“I would even go as far to say that the North Koreans are probably having a lot of fun with their periodic interviews, talking about how it’s their right to launch a space-launch vehicle and explore space and everyone runs off and writes a story about it as if it’s going to happen tomorrow and it isn’t,” he said.

Wit said, however, that it’s important to note that the North has been constructing new buildings at its rocket engine test site, possibly to test larger engines that could be used in larger rockets.

“It’s very clear that these buildings are for fuel and oxidizer and they are much larger than the buildings that were at this facility before. What does that mean? It means that the North Koreans are getting ready to test much larger rocket engines than they have tested in the past.

“What does that mean? It means much larger rocket engines mean larger rockets. It may be ones with longer ranges. It’s very clear,” he said.

Wit said, however, that it would take time for the North to test-fire a rocket with a larger engine. If Pyongyang conducts a new long-range rocket launch in the not-too-distant future, it would likely involve the existing Unha-3 rocket, he said.

North Korea says its rocket launches are aimed at putting satellites into orbit, claiming it has the right to peaceful use of space. But Pyongyang is banned from such launches under U.N. Security Council resolutions as it has been accused of using them as a cover for testing intercontinental ballistic missiles.

Experts say long-range rockets and ICBMs are basically the same with differences only in payloads. (Yonhap)

 

The Korea Herald

North Korea seems to opt for pure celebration over rocket launch

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North Korea is likely to mark its key anniversary with a variety of celebratory events, rather than a provocative act such as a long-range rocket launch, South Korea said Tuesday.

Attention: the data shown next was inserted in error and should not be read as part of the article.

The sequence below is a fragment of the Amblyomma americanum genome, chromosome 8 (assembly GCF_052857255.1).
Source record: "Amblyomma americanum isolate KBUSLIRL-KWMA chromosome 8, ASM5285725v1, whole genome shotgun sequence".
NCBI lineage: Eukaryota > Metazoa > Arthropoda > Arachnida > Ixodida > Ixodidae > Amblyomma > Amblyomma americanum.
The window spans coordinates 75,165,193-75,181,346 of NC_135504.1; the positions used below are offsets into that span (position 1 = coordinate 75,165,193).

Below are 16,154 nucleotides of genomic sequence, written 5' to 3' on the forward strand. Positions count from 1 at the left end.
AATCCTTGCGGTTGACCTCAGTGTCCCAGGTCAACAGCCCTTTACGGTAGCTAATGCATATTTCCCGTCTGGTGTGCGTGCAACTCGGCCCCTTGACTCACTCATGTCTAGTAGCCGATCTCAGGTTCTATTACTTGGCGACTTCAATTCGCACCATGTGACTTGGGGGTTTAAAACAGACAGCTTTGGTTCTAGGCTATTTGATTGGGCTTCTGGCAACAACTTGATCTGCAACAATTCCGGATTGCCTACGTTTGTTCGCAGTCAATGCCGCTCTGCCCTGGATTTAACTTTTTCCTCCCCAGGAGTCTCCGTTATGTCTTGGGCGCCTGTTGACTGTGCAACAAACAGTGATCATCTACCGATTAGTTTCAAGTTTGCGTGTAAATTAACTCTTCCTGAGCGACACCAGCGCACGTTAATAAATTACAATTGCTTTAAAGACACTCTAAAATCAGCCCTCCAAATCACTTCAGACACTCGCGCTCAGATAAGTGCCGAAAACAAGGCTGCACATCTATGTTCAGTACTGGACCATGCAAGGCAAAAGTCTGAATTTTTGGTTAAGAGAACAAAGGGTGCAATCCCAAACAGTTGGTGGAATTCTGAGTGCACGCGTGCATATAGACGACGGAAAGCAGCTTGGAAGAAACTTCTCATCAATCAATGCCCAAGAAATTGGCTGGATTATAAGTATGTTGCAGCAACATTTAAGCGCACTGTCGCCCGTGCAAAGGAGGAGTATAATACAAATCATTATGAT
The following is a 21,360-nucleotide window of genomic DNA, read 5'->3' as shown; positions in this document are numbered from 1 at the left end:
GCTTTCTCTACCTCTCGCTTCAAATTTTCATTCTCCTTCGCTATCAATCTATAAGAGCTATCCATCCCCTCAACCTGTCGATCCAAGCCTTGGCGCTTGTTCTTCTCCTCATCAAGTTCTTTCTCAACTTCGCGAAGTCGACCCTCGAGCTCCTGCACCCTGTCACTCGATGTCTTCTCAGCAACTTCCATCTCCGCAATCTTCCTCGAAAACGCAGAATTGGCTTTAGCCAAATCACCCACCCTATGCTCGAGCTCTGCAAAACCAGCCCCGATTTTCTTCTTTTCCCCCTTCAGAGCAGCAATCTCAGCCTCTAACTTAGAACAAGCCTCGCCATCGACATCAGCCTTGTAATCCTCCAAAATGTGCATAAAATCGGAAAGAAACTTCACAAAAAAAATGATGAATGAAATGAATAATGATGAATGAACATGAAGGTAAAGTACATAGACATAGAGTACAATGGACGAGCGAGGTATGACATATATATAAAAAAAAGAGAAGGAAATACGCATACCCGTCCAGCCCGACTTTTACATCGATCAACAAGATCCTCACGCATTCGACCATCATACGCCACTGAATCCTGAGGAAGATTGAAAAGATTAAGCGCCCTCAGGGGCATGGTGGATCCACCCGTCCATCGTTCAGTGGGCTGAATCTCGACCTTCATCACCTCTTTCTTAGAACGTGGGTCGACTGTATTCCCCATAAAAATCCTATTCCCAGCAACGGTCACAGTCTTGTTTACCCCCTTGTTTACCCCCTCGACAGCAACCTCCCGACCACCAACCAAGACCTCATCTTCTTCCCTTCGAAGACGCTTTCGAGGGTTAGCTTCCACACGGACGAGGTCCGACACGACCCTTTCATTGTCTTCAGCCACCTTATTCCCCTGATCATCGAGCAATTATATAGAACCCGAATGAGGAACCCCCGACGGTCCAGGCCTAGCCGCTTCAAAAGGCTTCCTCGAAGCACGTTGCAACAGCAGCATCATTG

North Korea is expected to celebrate the 70th anniversary of the founding of the ruling Workers’ Party of Korea on Saturday without announcing new lines of policies, according to the Unification Ministry.

“There has been no sign of an imminent rocket launch by the North, including the movement of a missile body,” said a ranking ministry official, asking not to be named. “It usually takes two to four weeks for a rocket to be launched after it is moved into a launching site.

His remarks indicate that the North is unlikely to go ahead with a rocket launch around the anniversary in the face of the global community’s strong warning against the North.

The North has recently ratcheted up its missile and nuclear threats, citing its sovereign right to launch “a series of satellites for peaceful purposes.” Outside experts view the North’s move as a cover for ballistic missile tests.

The government said that North Korea apparently plans to stage a massive military parade in Pyongyang by mobilizing a large number of people and displaying various types of weapons.

“There is a possibility that North Korea could display new weapons that the North has not made public,” the official said, without elaborating.

He said that the North may show off submarine-launched ballistic missiles, which the North claimed it successfully fired in May or a road-mobile intercontinental ballistic missile.

What is drawing attention is whether North Korea will display its Taepodong-2 long-range missiles or its new road-mobile intercontinental ballistic missile, known as the KN-08, during the upcoming parade, experts said.

The North’s Taepodong-2 missile is believed to be capable of reaching as far as Alaska if configured as an intercontinental ballistic missile capable of carrying a nuclear payload.

North Korea showed off a life-size mockup of what appears to be the KN-08 during a military parade in April 2012 to mark the 100th anniversary of the birth of the North’s late founder, Kim Il-sung.

The official said that North Korea appears to be preparing for various programs that can be “visually colorful” such as mass games, marches with torches and an air show.